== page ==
A Japanese action comedy may appear to be a relatively easy sell, yet Kazuaki Seki's Office Royale [Jigoku no Hanazono] comes with a few extra hurdles. It's one of those films that is dowsed in local culture, while riffing on some other very particular niches and subgenres. Not knowing the background of a film like this may increase its weirdness factor, but it is decidedly more fun if you actually know what Seki is gunning for with Office Royale. Not that there's a big chance you'll be running into this haphazardly, but if you do, it's good to realize the film isn't quite as random as it seems.
The crime genre is an essential part of Japanese cinema, with many of its films incorporating Yakuza elements in some way or other. Amidst them, there's a strange (but not unpopular) niche that maps the Yakuza world and its hierarchies to Japanese high schools, with school gangs fighting among each other for territory dominance. Franchises like Crows Zero and High & Low, or more serious efforts like Blue Spring are its most popular representatives, but they're hardly mainstream. Office Royale takes the specific tropes of this niche and transports it to the office world, more specifically the world of the Japanese office lady.
The office lady (sometimes referred to as OL) is a concept of its own. These women are part of the workforce for a relatively short amount of time, mostly doing menial tasks around the office, before they become pregnant and quit to take care of their offspring. In Office Royale, they're mostly doing that too, but parallel to their boring jobs, some OLs have banded together into clans, fighting within and between companies for dominance of the professional district. It's a serious inception of in-jokes, but once all the parts fit together, it's a pretty cool concept for a bit of good old-fashioned fun.
Naoko is an office lady whose aspirations are anything but special. She wants to do a simple 9 to 5, find a boyfriend and live a nice, peaceful life. Several clans are fighting among each other in the company she works for, but she keeps out of trouble and hangs out with a few other timid girls. All that changes when Ran joins the roster. Ran is a typical comic book heroine. On her first day she beats all the lead girls and takes over reign of the company. Ran and Naoko become best friends, though Ran is smart enough to keep Naoko out of the clan business. That is, until things go sideways when one of the rival clans kidnap Naoko.
Visually Office Royale is pretty much on par with its peers. The camera work is geared at making everything and everyone look as badass as possible, costumes are elaborate, sets are detailed and everything is extremely colorful. Snappy editing, dynamic camera work and vivid colors really help to further sell the style. It doesn't quite reach the bar Shigeaki Kubo set with his High & Low films and there are a handful of moments where I wondered whether the budget simply wasn't there, but overall Seki nails the look, which is pretty essential for this type of film.
The soundtrack is not quite as noteworthy though. It's clear Seki did make the effort, several scenes do in part lean on the score, but the music itself isn't all that great. It's never actively annoying or getting in the way of anything, the music also fits the action pretty well, it's just that the effect isn't really there. In fact, the most interesting thing about the sound is probably the way Seki cuts between action and laid-back scenes, interrupting lively action tunes with soothing office noises for comedic effect. A smart way to salvage an otherwise mediocre soundtrack.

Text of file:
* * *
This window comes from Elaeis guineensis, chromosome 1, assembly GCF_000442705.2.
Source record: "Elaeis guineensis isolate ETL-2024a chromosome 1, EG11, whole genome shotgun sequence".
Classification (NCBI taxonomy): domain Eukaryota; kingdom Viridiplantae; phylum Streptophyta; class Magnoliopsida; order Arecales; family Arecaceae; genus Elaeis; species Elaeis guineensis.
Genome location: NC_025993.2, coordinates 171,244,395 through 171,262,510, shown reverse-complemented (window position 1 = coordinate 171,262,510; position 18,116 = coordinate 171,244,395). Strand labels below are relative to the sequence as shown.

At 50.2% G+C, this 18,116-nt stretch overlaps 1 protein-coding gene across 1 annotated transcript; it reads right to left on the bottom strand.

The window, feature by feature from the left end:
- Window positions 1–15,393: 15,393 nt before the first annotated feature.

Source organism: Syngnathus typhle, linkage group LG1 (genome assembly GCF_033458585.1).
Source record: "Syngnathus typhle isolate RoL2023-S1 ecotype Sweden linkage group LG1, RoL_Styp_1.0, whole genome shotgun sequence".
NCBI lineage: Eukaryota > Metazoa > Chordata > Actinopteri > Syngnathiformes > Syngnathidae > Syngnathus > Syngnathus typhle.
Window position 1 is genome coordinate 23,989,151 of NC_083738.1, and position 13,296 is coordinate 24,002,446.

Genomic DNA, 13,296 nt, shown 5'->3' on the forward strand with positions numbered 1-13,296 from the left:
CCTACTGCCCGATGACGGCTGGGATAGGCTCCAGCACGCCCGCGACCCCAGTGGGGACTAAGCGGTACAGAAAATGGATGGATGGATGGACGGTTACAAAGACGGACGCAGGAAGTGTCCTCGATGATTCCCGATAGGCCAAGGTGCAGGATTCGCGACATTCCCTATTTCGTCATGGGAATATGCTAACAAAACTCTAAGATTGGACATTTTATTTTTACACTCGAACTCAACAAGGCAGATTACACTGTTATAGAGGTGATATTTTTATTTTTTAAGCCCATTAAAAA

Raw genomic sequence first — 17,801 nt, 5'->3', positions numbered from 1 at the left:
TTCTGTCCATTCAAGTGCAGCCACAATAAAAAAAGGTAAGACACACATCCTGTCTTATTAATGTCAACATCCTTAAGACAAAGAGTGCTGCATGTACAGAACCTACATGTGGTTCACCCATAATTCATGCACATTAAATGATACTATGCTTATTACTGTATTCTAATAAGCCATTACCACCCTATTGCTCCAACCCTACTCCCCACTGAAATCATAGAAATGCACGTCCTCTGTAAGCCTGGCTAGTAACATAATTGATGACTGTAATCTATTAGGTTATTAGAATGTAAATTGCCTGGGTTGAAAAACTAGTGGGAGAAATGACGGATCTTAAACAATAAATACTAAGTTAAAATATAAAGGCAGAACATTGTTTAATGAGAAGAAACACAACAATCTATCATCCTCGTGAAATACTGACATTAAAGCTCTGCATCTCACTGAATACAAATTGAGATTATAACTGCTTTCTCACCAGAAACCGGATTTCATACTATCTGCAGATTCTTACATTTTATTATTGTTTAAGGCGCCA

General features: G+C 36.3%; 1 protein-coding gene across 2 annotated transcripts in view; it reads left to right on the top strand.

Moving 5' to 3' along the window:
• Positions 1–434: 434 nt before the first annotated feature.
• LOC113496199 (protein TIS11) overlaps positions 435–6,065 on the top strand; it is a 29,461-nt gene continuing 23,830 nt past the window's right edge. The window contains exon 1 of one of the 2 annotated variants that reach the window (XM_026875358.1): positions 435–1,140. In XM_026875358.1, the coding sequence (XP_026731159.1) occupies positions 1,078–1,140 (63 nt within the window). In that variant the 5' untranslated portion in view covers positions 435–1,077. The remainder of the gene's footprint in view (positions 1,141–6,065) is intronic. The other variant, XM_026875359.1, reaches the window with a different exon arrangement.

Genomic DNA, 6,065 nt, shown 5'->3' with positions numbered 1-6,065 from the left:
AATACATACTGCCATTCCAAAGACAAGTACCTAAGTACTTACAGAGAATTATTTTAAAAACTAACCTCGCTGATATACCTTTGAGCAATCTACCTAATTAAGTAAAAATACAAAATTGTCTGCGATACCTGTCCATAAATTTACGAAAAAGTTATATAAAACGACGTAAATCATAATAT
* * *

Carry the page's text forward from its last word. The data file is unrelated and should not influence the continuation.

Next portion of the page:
Performances are solid, sporting a cast that seems well aware of what's expected of them. Mei Nagano is fun as the demure and slightly boring Naoko, Alice Hirose is a confident heroine and Nanao is perfect playing the tough chick. Also props to Eiko Koike's performance, it's been a while since I've seen her in anything, and of course Ken'ichi Endô's appearance is something that always brings a smile to my face. None of them are going to win any prizes for their work here, still, bringing these stereotypical characters to life isn't all that easy, and there are no weak performances to be seen.
The best thing about Office Royale is that Seki really leans into the silliness. Not only is the narration very self-aware and is the plot well over-the-top, Seki also derives a lot of comedy from the contrast between the real and fictional worlds of the office ladies. Cutting back and forth between grand stand-offs and filler banter about boys and food is pretty hilarious and shows a strong awareness of the strengths and weaknesses of the material he's working with. This film isn't about depth, layered characters or intricate plots, instead it's about pure and unfiltered entertainment, and that's what Seki serves.
Office Royale is a film that speaks to a very particular audience. Fans of the Japanese high school brawlers are certain to have a lot of fun with it, for others it'll be a much bigger gamble. I'm firmly in the first camp and five minutes in I knew this was going to be a joy throughout. The premise is original, the visuals are bold and colorful and the performances are on point. Office Royale serves action and comedy in equal measures and does so with plenty of flair. It's probably not the easiest film to recommend, but if you want to submerge yourself in Japanese niche culture, it's a real blast.